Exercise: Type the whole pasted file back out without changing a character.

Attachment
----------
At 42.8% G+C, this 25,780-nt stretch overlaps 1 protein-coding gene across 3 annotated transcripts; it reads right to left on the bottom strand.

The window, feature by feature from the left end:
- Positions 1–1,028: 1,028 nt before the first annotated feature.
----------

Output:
At 42.8% G+C, this 25,780-nt stretch overlaps 1 protein-coding gene across 3 annotated transcripts; it reads right to left on the bottom strand.

The window, feature by feature from the left end:
- Positions 1–1,028: 1,028 nt before the first annotated feature.